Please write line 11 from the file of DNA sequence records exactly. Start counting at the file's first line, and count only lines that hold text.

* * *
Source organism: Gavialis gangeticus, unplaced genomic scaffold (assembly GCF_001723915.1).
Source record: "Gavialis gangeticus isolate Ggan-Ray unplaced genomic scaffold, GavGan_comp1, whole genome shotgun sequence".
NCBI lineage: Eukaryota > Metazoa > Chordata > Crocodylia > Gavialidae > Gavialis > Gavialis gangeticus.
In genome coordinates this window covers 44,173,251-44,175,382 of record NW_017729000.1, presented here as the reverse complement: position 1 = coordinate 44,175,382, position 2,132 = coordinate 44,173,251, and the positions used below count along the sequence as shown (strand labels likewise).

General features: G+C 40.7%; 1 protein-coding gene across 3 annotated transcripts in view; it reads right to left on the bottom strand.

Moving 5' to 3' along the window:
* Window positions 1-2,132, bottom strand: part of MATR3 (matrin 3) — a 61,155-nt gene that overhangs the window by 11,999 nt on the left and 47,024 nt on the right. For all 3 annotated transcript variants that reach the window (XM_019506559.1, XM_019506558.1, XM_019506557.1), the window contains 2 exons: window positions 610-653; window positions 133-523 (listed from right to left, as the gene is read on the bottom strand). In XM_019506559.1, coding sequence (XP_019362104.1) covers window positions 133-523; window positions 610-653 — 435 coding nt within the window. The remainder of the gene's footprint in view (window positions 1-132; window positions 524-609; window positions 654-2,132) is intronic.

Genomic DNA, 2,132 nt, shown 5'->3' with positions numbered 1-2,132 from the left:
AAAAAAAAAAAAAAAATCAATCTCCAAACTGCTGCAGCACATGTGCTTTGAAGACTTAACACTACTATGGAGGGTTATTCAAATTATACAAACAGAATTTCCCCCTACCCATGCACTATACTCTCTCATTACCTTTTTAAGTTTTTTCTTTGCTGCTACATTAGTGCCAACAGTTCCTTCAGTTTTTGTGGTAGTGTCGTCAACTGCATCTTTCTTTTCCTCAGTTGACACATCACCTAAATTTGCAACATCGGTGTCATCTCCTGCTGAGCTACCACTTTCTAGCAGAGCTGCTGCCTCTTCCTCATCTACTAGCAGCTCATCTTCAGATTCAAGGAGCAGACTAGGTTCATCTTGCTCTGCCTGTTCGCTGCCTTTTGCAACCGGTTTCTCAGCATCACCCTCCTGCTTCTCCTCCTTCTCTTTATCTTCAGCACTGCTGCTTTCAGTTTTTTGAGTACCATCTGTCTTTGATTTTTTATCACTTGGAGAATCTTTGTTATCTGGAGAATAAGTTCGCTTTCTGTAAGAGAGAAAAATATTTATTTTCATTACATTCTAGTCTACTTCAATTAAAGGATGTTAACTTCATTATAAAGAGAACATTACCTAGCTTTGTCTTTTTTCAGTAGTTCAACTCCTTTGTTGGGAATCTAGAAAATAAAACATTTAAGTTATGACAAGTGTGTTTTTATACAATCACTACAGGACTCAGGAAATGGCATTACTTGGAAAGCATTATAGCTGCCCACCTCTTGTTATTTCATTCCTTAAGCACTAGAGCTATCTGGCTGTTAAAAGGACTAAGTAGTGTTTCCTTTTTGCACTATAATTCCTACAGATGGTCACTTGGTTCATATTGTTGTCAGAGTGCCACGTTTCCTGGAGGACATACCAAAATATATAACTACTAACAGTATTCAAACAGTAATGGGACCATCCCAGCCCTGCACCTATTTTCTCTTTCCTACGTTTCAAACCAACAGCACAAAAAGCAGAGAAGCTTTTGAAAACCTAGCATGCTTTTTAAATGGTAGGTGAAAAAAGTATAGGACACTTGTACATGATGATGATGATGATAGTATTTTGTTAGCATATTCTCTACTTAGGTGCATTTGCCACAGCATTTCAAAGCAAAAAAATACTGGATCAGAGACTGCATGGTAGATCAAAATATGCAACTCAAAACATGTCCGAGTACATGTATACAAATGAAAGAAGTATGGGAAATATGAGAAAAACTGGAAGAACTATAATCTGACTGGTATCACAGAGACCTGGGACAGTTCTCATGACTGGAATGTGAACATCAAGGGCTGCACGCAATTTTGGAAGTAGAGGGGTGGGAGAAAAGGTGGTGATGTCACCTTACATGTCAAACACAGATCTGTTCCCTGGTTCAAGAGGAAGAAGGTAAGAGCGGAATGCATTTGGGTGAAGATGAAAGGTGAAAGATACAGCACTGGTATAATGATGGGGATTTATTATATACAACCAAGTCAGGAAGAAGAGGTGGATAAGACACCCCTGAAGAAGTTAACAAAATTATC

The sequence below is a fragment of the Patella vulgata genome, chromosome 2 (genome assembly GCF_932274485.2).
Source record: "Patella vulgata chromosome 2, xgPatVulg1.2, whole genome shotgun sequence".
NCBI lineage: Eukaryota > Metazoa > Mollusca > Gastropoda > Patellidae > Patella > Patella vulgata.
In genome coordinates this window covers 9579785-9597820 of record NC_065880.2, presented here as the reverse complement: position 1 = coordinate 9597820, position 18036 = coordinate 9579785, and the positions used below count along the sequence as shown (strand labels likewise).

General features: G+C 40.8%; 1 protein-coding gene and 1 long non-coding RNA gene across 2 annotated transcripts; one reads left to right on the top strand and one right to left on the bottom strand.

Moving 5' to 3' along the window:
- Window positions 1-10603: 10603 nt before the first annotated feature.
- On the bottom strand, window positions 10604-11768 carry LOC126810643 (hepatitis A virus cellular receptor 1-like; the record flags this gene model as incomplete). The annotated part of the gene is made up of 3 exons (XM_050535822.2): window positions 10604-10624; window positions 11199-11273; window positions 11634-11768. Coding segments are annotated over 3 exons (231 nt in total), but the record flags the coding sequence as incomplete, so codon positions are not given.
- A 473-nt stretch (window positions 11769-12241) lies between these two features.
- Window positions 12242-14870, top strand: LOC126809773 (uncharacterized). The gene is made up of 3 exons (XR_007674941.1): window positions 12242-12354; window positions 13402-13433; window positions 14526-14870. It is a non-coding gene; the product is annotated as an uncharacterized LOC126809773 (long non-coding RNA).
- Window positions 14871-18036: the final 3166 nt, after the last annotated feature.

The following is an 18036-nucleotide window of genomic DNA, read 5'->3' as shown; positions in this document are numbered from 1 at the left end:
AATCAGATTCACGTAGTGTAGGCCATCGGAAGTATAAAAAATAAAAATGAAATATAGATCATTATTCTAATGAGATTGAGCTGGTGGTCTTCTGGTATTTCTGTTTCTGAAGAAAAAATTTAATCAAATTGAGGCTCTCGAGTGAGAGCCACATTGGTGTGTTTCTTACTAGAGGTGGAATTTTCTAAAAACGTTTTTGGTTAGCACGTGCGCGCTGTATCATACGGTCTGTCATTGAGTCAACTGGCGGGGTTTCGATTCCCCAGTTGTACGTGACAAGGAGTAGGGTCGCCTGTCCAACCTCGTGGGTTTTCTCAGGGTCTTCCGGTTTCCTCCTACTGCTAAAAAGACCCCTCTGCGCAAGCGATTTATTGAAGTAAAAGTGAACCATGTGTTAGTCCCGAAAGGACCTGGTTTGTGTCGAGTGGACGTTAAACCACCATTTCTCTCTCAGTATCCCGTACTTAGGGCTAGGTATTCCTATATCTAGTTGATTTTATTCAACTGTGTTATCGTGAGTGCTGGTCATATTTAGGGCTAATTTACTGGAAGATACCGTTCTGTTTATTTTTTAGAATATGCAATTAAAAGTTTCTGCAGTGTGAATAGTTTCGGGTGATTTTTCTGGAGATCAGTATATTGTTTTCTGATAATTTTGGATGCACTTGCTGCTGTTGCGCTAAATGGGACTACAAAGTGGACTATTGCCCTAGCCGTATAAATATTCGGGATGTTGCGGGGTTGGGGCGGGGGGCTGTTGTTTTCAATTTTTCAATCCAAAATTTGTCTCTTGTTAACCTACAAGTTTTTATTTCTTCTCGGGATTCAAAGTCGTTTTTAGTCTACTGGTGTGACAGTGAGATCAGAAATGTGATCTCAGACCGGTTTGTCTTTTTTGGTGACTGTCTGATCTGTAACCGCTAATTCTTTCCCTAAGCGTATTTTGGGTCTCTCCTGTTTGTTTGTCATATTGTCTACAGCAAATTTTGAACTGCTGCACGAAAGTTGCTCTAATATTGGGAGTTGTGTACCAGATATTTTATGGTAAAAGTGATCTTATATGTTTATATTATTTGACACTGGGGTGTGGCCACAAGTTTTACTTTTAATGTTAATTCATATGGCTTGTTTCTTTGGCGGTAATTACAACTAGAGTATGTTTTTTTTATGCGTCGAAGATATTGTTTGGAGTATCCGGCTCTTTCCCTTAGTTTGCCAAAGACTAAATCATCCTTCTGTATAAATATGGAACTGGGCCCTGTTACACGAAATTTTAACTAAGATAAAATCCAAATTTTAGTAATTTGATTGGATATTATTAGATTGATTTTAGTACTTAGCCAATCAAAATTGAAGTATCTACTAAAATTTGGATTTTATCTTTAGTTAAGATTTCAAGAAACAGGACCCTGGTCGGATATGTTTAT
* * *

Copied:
Source record: "Patella vulgata chromosome 2, xgPatVulg1.2, whole genome shotgun sequence".